Tuesday, August 28, 2012

Yesterday was one of "those days".  Shuffled through meetings, lengthy discussions about tangential aspects of teaching, time spent in training sessions on skills I am already adept at, more updates and news trickling down from administration that makes little sense to those of us in the classroom, and the latest batch of oh-by-the-way-we-have-this-to-deal-with-this-year challenges.  Sigh.  The kind of day when I want to call up the local university and persuade undecided majors not to choose the teaching profession.

When all was said and done, I returned to my classroom.  While I have been there every week all summer long, I still have a to-do list that isn't to-done.  Thats's just part of teaching; I spent days creating materials and thinking through logistics for my writing station, but that's just one small segment of our day.  There's still math, spelling, reading....the list truly never ends.

I made headway, but still had miles to go when I called it quits and sat at my reading table to reflect and gather myself before heading home hours later than originally planned.  And that's when I started to cry.  Looking around the room, there is endless possibility for 25 second graders.  I already know three that are more than just a little behind.  I know one who had such a terrible year last year that his parents were going to transfer him out of our district.  One of my students from last year is returning to my room specifically because I will probably be able to handle his extreme emotional needs better than a new teacher who hasn't had a year's experience with him might.  I thought about the increase in expectations on teachers, how we might as well write "miracle worker" next to some of the requirements.  I thought about our fledgling curriculum, on the downhill spiral due in part to apathy and part to bad press and passing responsibility, but added pressure in any case to show its merits.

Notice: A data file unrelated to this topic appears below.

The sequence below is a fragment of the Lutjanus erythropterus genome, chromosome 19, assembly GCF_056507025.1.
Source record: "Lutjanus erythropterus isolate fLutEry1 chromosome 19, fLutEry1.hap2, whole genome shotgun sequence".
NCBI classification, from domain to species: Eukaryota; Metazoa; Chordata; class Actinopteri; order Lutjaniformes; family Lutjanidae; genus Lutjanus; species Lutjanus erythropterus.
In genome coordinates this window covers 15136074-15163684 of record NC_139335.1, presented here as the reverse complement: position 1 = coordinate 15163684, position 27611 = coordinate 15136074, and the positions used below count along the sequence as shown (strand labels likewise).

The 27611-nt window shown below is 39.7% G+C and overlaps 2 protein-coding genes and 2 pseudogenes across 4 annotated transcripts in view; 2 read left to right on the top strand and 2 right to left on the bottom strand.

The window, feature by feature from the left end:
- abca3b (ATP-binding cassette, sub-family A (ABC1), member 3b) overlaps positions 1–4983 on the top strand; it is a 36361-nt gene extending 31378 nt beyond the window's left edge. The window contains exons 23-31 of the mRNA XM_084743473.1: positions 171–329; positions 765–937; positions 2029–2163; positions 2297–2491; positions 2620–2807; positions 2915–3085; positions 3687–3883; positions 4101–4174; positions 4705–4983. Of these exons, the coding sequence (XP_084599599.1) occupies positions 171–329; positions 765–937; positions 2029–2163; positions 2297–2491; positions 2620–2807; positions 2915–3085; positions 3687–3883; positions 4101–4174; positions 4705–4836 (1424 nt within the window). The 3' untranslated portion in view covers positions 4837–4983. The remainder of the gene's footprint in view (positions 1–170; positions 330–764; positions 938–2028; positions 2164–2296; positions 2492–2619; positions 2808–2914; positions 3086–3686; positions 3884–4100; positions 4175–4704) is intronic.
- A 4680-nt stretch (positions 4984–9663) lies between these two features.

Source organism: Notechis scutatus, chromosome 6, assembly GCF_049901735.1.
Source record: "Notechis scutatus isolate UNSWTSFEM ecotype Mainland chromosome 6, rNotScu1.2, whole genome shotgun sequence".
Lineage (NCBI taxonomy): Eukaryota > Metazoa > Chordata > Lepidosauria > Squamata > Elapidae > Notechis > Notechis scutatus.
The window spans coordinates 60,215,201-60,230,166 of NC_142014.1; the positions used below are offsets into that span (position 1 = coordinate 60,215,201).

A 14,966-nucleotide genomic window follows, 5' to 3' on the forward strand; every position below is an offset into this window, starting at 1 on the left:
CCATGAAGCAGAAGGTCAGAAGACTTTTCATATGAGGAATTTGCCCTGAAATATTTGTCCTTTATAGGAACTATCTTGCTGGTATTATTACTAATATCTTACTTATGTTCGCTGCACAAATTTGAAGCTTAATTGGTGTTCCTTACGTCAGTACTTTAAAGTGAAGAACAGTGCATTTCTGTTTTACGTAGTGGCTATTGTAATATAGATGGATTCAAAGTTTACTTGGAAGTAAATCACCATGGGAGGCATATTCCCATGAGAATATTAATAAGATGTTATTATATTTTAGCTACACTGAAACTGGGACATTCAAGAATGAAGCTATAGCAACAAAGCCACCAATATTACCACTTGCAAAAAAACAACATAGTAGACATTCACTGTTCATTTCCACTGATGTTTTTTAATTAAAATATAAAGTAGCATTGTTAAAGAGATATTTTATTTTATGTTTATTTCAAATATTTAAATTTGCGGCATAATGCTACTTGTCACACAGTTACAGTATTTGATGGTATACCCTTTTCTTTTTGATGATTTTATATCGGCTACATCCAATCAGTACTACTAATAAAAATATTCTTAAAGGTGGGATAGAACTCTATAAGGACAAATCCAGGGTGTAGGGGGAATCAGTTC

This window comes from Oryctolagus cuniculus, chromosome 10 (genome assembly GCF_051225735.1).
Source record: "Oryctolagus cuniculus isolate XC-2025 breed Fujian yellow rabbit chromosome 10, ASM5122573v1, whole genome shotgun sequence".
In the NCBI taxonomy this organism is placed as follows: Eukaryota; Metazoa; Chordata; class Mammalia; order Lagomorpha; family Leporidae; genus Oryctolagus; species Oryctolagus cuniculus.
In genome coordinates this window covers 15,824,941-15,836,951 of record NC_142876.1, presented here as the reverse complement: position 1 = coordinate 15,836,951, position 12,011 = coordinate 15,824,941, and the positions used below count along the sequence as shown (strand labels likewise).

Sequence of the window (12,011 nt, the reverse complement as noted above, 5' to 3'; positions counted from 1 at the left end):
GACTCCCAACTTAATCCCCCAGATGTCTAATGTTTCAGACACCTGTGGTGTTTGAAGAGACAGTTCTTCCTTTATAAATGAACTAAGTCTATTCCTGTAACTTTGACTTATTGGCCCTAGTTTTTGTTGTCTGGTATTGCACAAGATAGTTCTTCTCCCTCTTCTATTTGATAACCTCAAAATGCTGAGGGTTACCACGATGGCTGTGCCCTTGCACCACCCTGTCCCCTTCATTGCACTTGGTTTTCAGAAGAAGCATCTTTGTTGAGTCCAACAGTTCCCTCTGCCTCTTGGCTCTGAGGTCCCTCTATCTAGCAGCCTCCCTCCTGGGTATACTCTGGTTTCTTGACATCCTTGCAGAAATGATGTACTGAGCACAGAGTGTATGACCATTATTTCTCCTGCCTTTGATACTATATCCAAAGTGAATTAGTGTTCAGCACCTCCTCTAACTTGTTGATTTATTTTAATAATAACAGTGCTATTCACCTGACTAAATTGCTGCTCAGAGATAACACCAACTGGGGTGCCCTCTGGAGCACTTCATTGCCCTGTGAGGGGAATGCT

To say I am overwhelmed is an understatement.

But then it hit me.  The kids are coming!  In just 24 hours, my room will be buzzing with excited little second graders.  They will be checking out their desks, and showing their parents around the room.  They will find their cubby and their bug in the hallway.  They will hug me and shy away from me and giggle and be nervous right there beside me.

And I breathed a sigh of relief.

I will do my best.  And my students will too.  Most days.  Somedays I will be tired, and some days they will be tired.  Some days we will learn so much and others our brains will not absorb a single thing.  We will laugh and play and sneak in hours of learning disguised as fun and yet we will also spend time discussing better choices and practicing behaviors and sitting with heads down at our desks.

And no matter how the year ends, no matter what my scores say on my evaluation, or what the state says about the status of our school, or what the politicians say should be happening in my classroom, I will know that I poured my heart and soul into my kids.  I will know that they got every bit of energy and enthusiasm and passion that I have for my profession, often at the cost to my own child.  All of us in Room 18 will know that we had the best second grade year ever.

And that is what counts in my book.

Sunday, August 26, 2012

In Case You Were Feeling Magnanimous

I recently updated my classroom website and included a wish list generated on Amazon.  I just thought all my faithful readers might like to see it, too.  I have 25 Bright, Unique, Generous second-grade students (B.U.G.S.) this year who would love some of these games and books!



Thursday, August 23, 2012


I cannot watch American Idol.  Under circumstances of extreme work avoidance, I have watched two episodes of America Has No Talent Whatsoever.  I don't turn on The Voice, or X Factor or any of these supposed talent shows.   For one reason alone.  I get so angry at the loved ones of these poor kids.  Why has no one along the way had the grace and courage to tell these people that THIS is not their talent?!  That God has big plans for their lives but it does not involve singing, or dancing or balancing on cement pipes or whatever it is.  I think we owe it to these people to nudge, or in some of these cases, shove them toward their true talents.

Which is why people, I am upset with you, my dear, faithful readers (all two of you. Ex-boyfriends just stalking to see if I got married yet don't count, and for the record, no, I haven't, but you still weren't Mr. Right).  I just wrote my 1200th post.  TWELVE HUNDREDTH POST.  Seven years of complete drivel and none of you have stopped me.  You should be ashamed of yourselves.

To think, if one of you brave souls had told me seven years ago to stop this ridiculous writing and apply myself to a craft, I might be your next American Idol.  For shame, people, for shame.

Shout Out

I would like to give a shout out to my long-time reader, first-time commenter, real life "second mom".  It made my day to have an actual comment on a post!  This is my huge, Internet hug, full of gratitude!